Upon careful study of this chapter, it appears that there is little in the above statement which St Thomas really disagrees with. He makes his own all the description of the 'passive intellect.' Only the conclusion he finds fault with; and to mark what he holds objectionable, I have printed it in italics. Habits of knowledge he would place in the 'potential intellect.' The passive intellect is and must be exercised in the acquirement of knowledge to prepare the materials: but it can do no more than prepare: the intellectual assimilation of those materials belongs to a higher power, to intellect proper.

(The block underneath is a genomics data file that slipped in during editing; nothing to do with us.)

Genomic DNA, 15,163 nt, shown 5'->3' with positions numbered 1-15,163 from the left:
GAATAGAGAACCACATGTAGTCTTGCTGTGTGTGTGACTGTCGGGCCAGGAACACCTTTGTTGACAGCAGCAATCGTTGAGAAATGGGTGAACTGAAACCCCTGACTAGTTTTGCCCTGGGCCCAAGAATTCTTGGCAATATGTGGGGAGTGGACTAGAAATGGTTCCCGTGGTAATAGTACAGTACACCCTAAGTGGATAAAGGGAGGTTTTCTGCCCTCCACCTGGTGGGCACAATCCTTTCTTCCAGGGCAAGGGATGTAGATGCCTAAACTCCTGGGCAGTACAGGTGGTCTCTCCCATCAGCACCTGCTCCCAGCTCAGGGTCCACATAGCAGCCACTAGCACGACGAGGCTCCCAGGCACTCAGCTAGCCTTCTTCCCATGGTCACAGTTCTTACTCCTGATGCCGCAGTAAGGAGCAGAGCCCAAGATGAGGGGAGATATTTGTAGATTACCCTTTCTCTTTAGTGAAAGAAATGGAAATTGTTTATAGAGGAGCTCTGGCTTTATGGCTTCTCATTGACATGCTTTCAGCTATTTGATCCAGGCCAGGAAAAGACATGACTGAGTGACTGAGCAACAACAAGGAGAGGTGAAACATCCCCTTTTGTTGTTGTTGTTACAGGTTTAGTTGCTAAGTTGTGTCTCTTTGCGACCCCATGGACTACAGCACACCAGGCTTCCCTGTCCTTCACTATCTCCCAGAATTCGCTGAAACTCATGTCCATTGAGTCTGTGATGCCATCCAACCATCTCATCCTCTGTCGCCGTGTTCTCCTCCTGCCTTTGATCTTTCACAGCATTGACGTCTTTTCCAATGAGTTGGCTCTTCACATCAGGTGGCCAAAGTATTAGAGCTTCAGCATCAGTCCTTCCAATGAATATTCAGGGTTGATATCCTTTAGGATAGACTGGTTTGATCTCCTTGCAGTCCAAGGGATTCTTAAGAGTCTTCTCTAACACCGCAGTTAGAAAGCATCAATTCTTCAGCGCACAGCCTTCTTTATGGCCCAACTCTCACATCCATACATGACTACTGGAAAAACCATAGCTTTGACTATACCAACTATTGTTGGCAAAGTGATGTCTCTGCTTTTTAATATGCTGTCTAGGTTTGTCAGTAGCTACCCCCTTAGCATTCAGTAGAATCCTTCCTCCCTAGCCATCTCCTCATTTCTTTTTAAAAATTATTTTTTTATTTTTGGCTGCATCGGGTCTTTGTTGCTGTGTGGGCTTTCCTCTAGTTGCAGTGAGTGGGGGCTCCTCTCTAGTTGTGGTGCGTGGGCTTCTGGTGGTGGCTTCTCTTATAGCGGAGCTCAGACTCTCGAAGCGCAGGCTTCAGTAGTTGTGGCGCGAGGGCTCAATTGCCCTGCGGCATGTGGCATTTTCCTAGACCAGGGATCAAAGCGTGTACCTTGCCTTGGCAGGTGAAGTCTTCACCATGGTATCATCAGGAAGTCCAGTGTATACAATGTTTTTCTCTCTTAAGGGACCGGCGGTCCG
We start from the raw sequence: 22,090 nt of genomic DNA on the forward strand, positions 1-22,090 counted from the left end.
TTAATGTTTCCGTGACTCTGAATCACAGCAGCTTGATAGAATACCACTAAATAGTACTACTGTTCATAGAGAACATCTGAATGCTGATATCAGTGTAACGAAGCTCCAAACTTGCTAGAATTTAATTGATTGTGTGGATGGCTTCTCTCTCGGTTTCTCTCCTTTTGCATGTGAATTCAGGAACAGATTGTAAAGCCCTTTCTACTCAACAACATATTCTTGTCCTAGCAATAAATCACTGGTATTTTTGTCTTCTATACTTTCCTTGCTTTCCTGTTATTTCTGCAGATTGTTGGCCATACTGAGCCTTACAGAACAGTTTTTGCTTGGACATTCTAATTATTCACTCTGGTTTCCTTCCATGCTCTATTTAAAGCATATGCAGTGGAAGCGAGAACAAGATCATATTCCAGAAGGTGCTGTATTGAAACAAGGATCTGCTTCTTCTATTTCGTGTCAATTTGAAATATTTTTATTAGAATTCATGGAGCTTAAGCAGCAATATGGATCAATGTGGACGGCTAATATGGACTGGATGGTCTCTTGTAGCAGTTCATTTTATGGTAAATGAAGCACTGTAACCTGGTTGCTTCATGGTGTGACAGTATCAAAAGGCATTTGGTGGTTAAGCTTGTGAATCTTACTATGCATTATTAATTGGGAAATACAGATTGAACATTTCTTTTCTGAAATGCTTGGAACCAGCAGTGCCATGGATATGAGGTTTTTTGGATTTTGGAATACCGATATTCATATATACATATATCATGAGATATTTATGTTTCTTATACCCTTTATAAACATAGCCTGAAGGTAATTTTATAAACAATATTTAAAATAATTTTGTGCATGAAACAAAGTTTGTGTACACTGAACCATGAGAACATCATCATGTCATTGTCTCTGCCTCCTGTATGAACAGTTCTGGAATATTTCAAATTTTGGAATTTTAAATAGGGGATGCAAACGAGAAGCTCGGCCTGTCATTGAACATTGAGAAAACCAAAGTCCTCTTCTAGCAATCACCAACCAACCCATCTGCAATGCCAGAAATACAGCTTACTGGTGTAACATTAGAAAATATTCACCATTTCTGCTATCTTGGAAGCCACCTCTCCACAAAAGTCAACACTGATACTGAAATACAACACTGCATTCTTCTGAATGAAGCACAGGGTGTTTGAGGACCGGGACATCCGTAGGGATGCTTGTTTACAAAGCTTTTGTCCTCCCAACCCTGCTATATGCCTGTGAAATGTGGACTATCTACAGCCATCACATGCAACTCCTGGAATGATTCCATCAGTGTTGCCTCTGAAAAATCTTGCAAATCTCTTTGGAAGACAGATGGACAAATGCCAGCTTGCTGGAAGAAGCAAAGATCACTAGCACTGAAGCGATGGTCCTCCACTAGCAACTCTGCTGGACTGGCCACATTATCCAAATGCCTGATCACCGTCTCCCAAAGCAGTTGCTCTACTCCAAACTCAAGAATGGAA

Of God and His Creatures: 2.60